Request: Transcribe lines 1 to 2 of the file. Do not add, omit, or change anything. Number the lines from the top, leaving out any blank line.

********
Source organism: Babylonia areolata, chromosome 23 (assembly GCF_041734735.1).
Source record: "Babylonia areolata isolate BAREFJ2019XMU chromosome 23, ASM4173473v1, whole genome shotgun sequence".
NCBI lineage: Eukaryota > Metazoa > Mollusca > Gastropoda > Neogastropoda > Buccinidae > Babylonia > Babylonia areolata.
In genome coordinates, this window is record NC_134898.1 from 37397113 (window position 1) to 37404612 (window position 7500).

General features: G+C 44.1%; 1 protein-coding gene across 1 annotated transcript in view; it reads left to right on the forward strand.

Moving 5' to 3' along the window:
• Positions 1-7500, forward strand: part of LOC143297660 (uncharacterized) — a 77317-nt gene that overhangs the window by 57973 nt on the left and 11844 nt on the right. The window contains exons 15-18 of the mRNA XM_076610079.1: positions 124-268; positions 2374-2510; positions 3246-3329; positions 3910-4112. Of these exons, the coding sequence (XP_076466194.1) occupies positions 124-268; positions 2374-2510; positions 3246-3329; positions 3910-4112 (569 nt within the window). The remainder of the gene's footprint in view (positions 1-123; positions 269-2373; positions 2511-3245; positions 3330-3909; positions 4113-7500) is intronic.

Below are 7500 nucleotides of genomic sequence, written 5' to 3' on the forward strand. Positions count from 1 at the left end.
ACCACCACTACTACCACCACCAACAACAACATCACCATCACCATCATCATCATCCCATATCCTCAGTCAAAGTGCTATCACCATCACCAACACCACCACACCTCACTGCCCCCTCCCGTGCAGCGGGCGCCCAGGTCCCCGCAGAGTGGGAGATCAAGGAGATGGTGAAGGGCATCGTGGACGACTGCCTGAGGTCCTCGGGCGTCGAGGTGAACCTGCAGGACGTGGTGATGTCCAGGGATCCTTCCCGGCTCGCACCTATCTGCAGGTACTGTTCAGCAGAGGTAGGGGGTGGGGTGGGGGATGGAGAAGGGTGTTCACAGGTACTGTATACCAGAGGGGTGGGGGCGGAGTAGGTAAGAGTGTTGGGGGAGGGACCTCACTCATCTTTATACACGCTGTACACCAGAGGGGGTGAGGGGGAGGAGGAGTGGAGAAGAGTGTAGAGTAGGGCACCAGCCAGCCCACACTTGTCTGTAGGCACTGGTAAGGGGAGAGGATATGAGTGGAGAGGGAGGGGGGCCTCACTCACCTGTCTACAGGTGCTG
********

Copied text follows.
Source organism: Babylonia areolata, chromosome 23 (assembly GCF_041734735.1).
Source record: "Babylonia areolata isolate BAREFJ2019XMU chromosome 23, ASM4173473v1, whole genome shotgun sequence".